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For many Celtic fans the persistent coupling of the club with the side from Ibrox is a cause of much frustration and regret. The fact that the media will often view and report a Rangers problem as an “Old Firm problem” understandably rankles. Indeed the “Old Firm” label itself is something which frequently provokes the ire of supporters who believe Celtic should do everything in their power to distance themselves from their city rivals.
But, like it or not, even these fans can’t deny the fact that this most intense of football rivalries has been and remains an integral ingredient of supporting the Bhoys.
Today, rightly or wrongly, both clubs are still viewed by many as being representative of two specific communities within Scotland, Celtic the club of those from Irish and Catholic origins and Rangers representing the Protestant community and Unionism. Such a view is an extremely simplified take on matters but it is a perception based on a degree of historical truth.
Celtic’s Irish and Catholic heritage is unquestionably organic and rooted in the very foundation of the club. The club was born from the need of Glasgow’s Irish Catholic community so naturally its fan base would originate from that same pocket of society. However, the fact the club was born within one community didn’t mean it was closed to people from other backgrounds and despite early internal pressure to be an “all Catholic” Club, from its earliest days Celtic recruited players and attracted support from all walks of life.
In contrast to this Rangers’ links with Protestantism and unionism were developed through choice. Indeed some might argue that Rangers did not become a Protestant club but rather an anti-Catholic one.
The Rangers Football Club founded in 1872 had no religious or political links. They were created for the love of football alone and it didn’t take too long for the team to taste success. With the formation of Celtic both club’s initially enjoyed a keen but sporting rivalry. In the boardroom relationships were cordial with both club’s recognising that some local competition was good for business.
Celtic’s first game was of course against a Rangers side – essentially the second string Rangers ‘Swifts’ – with the Parkhead club triumphing 5-2. It was a most pleasant of meetings with the rivalry good natured and a noticeable degree of friendship and mutual good will.
But the rivalry would soon take a more sinister turn. By the 1890s Rangers’ new president John Ure Primose, a man with staunch anti-Irish Catholic views, established links between the Ibrox club and the Freemasons. He would use the club to financially support the Orange Order. He also quickly recognised how a religious aspect to the rivalry with Celtic would make the club more attractive to those throughout Scotland who resented the mere presence of the Irish-Catholic community.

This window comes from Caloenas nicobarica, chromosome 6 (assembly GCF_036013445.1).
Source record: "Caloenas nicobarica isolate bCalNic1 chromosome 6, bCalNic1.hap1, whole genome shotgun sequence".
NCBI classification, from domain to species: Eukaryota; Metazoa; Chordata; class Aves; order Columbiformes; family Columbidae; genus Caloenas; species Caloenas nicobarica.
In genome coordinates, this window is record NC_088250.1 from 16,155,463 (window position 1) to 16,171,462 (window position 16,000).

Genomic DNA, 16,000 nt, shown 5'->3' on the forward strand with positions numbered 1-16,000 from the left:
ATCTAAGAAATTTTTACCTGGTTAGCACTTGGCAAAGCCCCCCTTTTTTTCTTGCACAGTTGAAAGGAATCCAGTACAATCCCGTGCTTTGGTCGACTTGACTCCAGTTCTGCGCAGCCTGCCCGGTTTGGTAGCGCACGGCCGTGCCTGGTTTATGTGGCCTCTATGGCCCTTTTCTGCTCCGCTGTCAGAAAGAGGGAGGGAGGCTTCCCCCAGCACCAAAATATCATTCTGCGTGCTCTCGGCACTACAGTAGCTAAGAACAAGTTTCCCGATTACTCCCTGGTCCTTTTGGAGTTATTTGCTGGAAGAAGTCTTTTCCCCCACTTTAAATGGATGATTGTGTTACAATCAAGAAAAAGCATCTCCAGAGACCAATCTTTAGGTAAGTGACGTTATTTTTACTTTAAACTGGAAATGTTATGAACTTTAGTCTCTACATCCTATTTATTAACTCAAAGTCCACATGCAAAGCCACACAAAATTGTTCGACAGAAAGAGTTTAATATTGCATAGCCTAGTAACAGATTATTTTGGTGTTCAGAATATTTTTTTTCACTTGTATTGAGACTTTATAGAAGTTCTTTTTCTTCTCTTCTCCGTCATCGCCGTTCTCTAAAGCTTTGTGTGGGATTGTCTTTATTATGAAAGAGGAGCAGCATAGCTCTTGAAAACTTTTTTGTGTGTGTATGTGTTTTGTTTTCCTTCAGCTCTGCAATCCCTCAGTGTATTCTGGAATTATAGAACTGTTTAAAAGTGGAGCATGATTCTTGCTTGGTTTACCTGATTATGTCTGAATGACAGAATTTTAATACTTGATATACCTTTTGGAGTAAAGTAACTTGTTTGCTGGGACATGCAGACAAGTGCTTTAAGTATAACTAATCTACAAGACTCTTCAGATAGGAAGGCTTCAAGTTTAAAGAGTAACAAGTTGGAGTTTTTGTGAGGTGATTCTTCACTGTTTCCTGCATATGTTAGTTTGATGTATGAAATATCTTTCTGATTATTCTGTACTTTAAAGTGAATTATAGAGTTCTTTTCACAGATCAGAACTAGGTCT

As football’s stature in Scottish society grew the success of the “Irish club” Celtic rankled with many and with Rangers viewed as the club most likely to present a long-term challenge to the Bhoys the Ibrox board were only too eager to establish themselves as “the Protestant club”.
During these formative years the boards of both clubs enjoyed a mostly formal and polite relationship, with both fully recognising the business benefits of the rivalry. Indeed for some this ‘rivalry’ was little more than a cosy business relationship and in 1904 a cartoon in The Scottish Referee referred to both clubs, for the first time, as “The Old Firm”.
The arrival in 1912 in Govan of the Belfast-based Harland and Wolff Shipbuilding Company added an extra impetus to Rangers’ sectarian policies with newly arrived Protestant workers from the north of Ireland reinforcing the fanatical brand of loyalist Protestantism and unionism now embraced at Ibrox.
From the First World War to the mid 1980s Rangers would adopt an unofficial “no Catholics” policy throughout the club – from player to cleaner. In contrast the Celtic Park crowd would be cheering on favourites of all faiths – with many of the club’s greatest and most loved players being non-Catholics. Add in to the mix two hugely differing football philosophies – Celtic with their emphasis on skill and Rangers with their dependency on strength – and the contrast was complete.
It is this divide on football philosophy, much more than politics and football, which really mattered to the Hoops support. Being able to play football was the only credential you had to have at Celtic Park.
With such a stark dividing line between the two most successful clubs in Scotland it was almost inevitable that both on and off the pitch rivalry would reach levels of previously unseen intensity. For decades violence was commonplace at games and controversy was never far away. Throughout the years Celtic would feel on countless occasions that Rangers, as the self-proclaimed establishment club, frequently benefited from the dubious decisions of officials. Such moments only added to the feeling that Celtic would always be viewed as ‘outsiders’.
Rangers would eventually dump their sectarian signing policy as it became increasing plain to see that such an approach was detrimental to on field success.
As a club so much of what Rangers have come to represent has been as a direct consequence of their reactionary relationship with Celtic. It’s as if their entire identity revolves around looking at Celtic and deciding to take a polar opposite stance. Given all that is there anything sweeter in football than reminding Rangers FC that we are still here and still winning trophies?
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